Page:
Kenya president Mwai Kibaki has taken Malawians back on the memory lane when he described the country’s founding president the late Dr. Hastings Kamuzu Banda as a true nationalism who inspired him and other Africans in United Kingdom.
The Kenya president was in Malawi for a two-day official visit and shared with Malawians that while in London, he, together with other Africans were greatly inspired by Dr. Kamuzu Banda and they persuaded him to consider going back home and lead his people in the struggle against freedom.
“As far as I can remember it was when I was studying economics in the United Kingdom that I visited Dr. Kamuzu Banda as a student.
“And because he had displayed a passion to liberate his people, we all encouraged him to go home and lead his countrymen,” the Kenyan leader said.
President Kibaki made the remarks in Lilongwe where he was also conferred the honorary freedom of the city status at the Lilongwe City Council Civic Offices.
The visiting Kenyan president also applauded the relationship between the two countries which he described as very solid and historical, dating back to the days of the first Ngwazi.
Dr. Hastings Kamuzu Banda broke the “stupid federation” and Malawi for nearly three decades under the one party rule of the mighty Malawi Congress Party.
He is also best remembered as being bold enough to allow Malawians hold a referendum on whether they wanted multiparty politics or not in 1993 and accepting the outcome.
“The relationship between Malawi and Kenya is very good and historical. My country has always been friendly to all the past regimes in Malawi and we will strengthen the ties even more with the current government,” Mwai Kibaki, who will be leaving the presidency in two months’ time after his mandatory two terms, said.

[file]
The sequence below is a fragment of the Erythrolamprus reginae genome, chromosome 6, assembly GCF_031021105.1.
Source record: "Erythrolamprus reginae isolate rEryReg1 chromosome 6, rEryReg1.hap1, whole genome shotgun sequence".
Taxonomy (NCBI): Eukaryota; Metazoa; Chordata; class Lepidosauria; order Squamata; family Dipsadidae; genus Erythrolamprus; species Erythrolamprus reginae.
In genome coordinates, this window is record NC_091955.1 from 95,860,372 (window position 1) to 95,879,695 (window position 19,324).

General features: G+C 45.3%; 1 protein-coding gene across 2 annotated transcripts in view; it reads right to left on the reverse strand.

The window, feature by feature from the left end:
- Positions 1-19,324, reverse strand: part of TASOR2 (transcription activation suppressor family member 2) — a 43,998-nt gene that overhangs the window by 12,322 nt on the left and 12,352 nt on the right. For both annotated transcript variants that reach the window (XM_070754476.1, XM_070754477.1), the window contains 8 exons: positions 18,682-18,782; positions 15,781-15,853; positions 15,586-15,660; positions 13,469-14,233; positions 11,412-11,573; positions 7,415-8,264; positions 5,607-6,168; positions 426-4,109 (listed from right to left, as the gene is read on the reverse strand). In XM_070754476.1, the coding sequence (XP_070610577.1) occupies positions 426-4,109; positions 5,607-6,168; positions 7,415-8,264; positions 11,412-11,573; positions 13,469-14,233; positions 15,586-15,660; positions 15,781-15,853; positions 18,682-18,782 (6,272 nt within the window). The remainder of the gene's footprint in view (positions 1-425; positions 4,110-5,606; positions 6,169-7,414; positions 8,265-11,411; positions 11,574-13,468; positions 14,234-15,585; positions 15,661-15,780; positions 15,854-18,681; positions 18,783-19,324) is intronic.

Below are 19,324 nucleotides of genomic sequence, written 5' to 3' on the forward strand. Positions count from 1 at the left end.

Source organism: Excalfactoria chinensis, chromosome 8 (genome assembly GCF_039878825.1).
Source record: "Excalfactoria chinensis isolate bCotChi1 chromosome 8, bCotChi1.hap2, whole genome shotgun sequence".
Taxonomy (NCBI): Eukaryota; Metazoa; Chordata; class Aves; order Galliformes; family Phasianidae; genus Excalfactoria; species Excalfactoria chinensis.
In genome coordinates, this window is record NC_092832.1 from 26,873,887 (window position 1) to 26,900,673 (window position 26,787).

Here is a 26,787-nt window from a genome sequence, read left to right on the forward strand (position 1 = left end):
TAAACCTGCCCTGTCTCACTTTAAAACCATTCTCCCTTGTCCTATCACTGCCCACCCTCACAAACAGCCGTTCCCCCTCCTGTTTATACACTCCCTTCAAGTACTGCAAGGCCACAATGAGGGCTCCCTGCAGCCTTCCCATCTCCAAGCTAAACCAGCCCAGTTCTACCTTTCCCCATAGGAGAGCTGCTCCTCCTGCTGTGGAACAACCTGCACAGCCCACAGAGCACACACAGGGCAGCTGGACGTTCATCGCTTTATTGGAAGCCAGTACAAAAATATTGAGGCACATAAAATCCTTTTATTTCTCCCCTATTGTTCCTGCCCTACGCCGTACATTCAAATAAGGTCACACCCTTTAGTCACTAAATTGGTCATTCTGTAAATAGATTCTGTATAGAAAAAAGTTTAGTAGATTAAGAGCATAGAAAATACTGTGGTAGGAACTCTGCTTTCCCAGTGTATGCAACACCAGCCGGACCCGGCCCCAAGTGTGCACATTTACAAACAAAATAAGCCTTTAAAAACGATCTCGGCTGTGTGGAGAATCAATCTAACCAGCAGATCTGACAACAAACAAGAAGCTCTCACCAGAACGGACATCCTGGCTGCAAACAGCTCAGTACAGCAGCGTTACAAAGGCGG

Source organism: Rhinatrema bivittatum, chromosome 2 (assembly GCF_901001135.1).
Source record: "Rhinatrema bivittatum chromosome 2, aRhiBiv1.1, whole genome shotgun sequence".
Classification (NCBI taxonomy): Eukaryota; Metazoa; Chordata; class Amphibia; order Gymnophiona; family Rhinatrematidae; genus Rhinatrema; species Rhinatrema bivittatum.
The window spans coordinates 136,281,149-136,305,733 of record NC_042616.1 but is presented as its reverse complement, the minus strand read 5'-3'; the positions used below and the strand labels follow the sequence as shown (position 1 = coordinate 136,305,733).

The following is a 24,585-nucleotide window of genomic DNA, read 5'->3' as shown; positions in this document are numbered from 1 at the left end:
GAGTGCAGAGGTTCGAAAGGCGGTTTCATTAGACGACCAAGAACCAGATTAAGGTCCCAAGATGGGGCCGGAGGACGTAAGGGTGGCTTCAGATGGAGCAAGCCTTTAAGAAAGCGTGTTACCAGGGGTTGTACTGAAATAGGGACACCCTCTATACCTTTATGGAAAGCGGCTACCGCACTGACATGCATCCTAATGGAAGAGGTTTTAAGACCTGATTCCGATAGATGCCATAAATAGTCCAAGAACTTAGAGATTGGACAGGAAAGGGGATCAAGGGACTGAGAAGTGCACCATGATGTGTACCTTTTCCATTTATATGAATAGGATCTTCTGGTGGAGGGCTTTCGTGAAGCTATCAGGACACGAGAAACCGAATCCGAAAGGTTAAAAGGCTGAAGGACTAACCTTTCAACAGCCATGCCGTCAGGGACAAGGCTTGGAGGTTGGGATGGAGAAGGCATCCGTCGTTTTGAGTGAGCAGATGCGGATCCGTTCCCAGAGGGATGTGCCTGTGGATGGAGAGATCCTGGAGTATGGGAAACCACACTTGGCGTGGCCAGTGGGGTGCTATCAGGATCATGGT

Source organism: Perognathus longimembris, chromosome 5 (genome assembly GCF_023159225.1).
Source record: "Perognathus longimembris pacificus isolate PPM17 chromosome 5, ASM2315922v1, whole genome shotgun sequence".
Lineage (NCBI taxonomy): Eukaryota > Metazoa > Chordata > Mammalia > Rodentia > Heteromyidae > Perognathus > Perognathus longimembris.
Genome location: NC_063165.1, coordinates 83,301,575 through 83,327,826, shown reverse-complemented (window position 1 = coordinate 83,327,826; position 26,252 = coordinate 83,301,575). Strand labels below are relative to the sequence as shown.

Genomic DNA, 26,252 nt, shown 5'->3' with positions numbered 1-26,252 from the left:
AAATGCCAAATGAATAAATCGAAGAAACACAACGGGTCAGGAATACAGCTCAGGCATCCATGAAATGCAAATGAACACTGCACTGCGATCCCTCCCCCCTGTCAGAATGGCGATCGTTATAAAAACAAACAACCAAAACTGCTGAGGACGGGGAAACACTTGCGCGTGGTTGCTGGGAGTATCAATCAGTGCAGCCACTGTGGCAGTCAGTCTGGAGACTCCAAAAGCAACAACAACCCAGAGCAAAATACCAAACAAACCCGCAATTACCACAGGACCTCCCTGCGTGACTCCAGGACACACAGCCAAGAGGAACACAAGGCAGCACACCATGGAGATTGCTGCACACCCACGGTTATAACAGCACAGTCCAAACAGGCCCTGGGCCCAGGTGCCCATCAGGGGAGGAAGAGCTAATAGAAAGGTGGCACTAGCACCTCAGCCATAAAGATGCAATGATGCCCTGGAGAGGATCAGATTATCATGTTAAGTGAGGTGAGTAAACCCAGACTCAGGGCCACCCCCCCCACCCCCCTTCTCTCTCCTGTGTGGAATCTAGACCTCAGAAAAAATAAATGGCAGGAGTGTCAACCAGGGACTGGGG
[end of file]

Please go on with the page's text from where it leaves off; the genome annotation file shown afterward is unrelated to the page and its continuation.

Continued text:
In addition to holding bilateral talks with his Malawian counterpart, on January 17 president Kibaki laid a wreath at the tomb of Dr. Hastings Kamuzu Banda before unveiling a plaque to mark the ground breaking foundation of a Lilongwe City West Bypass road later in the day.
Joyce Banda ascended to the presidency of Malawi in April last year after the sudden death of professor Bingu wa Mutharika. And for the past nine months high profile dignitaries like Nigerian president, Good luck Jonathan, US secretary of state Hilary Clinton, IMF managing director Christine Lagarde, and wife to US business magnate Melinda Gates, have visited Malawi.
Principle secretary in the Ministry of Foreign Affairs Patrick Kabambe disclosed on January 17 that Kenya and Malawi will reopen the countries embassies, closed a decade ago.
The two countries also agreed at a business forum jointly held in Lilongwe to strengthen their trade ties. Both countries are members of the World Trade Organisation and the Common Market for Eastern and Southern Africa.
Last week, the Kenyan president, rejected plans by members of parliament in his country to triple their end-of-term bonuses and award themselves diplomatic passports, bodyguards for life and State funerals, Reuters reported.
President Kibaki rejected a similar attempt to raise their send-off pay in October last year.
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